Surprise at CPU Hogging in Golang

By philwinder | January 3, 2017

In one of my applications, for various reasons, we now have a batch like process and a HTTP based REST application running inside the same binary. Today I came up against an issue where HTTP latencies were around 10 seconds when the batch process was running.

After some debugging, the reason for this is that although the two are running in separate Go routines, the batch process is not allowing the scheduler to schedule the HTTP request until the batch process has finished.

This is a noddy example. It runs two goroutines and forcibly sets the number of threads to 1. The first goroutine is a “cpu intensive” routine. The second is a print line. Run this, and note how it waits until the cpu intensive routine has finished before scheduling anything else.

Intuitively, from our experience with OS threads in other languages, we would have expected that it should have spawned a thread, and instantly moved on to the next line. But it doesn’t. https://play.golang.org/p/PDsbUphk5Q

package main

import "fmt"
import "runtime"
import "time"

func cpuIntensive(p *int64) {
  for i := int64(1); i <= 10000000; i++ {
    *p = i
  }
  fmt.Println("Done intensive thing")
}

func printVar(p *int64) {
  fmt.Printf("print x = %d.\n", *p)
}

func main() {
  runtime.GOMAXPROCS(1)

  x := int64(0)
  go cpuIntensive(&x) // This should go into background
  go printVar(&x)

  // This won't get scheduled until everything has finished.
  time.Sleep(1 * time.Nanosecond) // Wait for goroutines to finish
}
Done intensive thing
print x = 10000000.

This is because that the golang scheduler needs to be called manually to perform a scheduling event. Now add the code: runtime.Gosched() At line 10. In the for loop. This manually calls the scheduler. Now print the variable first, with a low number, because we have manually called a schedule event.

print x = 1.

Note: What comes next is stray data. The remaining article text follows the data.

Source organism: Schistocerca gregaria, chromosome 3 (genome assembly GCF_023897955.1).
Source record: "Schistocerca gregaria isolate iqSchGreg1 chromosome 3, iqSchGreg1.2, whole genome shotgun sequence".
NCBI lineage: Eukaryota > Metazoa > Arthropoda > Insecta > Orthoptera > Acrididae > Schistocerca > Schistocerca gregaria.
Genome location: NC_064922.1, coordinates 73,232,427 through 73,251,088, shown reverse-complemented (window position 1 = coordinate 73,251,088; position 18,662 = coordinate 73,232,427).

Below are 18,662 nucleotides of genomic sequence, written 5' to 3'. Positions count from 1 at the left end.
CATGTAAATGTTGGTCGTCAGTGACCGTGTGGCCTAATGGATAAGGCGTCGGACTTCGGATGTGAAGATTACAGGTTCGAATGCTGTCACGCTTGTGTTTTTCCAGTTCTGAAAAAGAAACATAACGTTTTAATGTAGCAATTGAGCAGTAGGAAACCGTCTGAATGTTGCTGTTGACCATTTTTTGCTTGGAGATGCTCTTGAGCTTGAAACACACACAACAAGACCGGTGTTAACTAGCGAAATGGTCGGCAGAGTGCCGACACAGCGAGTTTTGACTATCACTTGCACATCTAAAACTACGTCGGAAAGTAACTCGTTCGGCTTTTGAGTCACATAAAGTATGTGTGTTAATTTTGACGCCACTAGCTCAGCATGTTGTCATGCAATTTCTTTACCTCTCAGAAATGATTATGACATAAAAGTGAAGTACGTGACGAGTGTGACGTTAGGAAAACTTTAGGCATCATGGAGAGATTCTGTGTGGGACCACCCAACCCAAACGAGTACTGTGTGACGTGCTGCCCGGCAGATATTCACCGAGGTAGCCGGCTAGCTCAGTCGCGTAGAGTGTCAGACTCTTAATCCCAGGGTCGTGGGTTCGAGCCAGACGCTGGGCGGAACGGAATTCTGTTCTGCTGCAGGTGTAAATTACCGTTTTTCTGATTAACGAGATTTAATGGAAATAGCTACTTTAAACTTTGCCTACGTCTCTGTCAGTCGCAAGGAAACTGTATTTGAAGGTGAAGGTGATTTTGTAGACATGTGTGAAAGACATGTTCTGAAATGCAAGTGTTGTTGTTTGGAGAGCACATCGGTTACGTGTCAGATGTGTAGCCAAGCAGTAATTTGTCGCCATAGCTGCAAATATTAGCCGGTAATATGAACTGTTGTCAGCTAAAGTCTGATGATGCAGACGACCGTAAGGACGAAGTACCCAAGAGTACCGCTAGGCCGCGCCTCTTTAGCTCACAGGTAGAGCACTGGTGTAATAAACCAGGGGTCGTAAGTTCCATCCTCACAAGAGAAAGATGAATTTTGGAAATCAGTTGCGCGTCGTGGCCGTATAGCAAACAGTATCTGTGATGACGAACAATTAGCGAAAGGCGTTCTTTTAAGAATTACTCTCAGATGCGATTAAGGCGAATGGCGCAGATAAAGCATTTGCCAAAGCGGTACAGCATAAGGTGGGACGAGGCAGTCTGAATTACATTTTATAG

Done intensive thing

Now, apparently, the go base code is littered with Gosched calls so that whenever you call time.Sleep or printf or whatever, it will schedule for you.

So, if we try something more realistic, like decoding JSON: https://play.golang.org/p/qyN2iFrJED

package main

import "fmt"
import "runtime"
import "time"
import "encoding/json"
import "strings"

const testBytes = `{ "Test": "value" }`

type Message struct {
  Test string
}

func cpuIntensive(p *Message) {
  for i := int64(1); i <= 1000; i++ {
	json.NewDecoder(strings.NewReader(testBytes)).Decode(p)
  }
  fmt.Println("Done intensive thing")
}

func printVar(p *Message) {
  fmt.Printf("print x = %v.\n", *p)
}

func main() {
  runtime.GOMAXPROCS(1)

  x := Message{}
  go cpuIntensive(&x) // This should go into background
  go printVar(&x)

  // This won't get scheduled until everything has finished.
  time.Sleep(1 * time.Nanosecond) // Wait for goroutines to finish
}

Low an behold, same issues. Add a Gosched and it’s fixed.

The interesting thing is that even if you force the GOMAXPROCS to something more than 1, it still occurs. I think this is because the playground is only allowing one equivalent CPU. And the scheduling is happening on a cpu basis.

So, the short story is for each CPU Golang is always going to act like it’s running on a single thread. That is unless you call Gosched yourself, or call something that does or the Go routine ends. It doesn’t matter how many threads you specify or Goroutines you start, it will still do one CPU intensive thing at a time.

Surprising!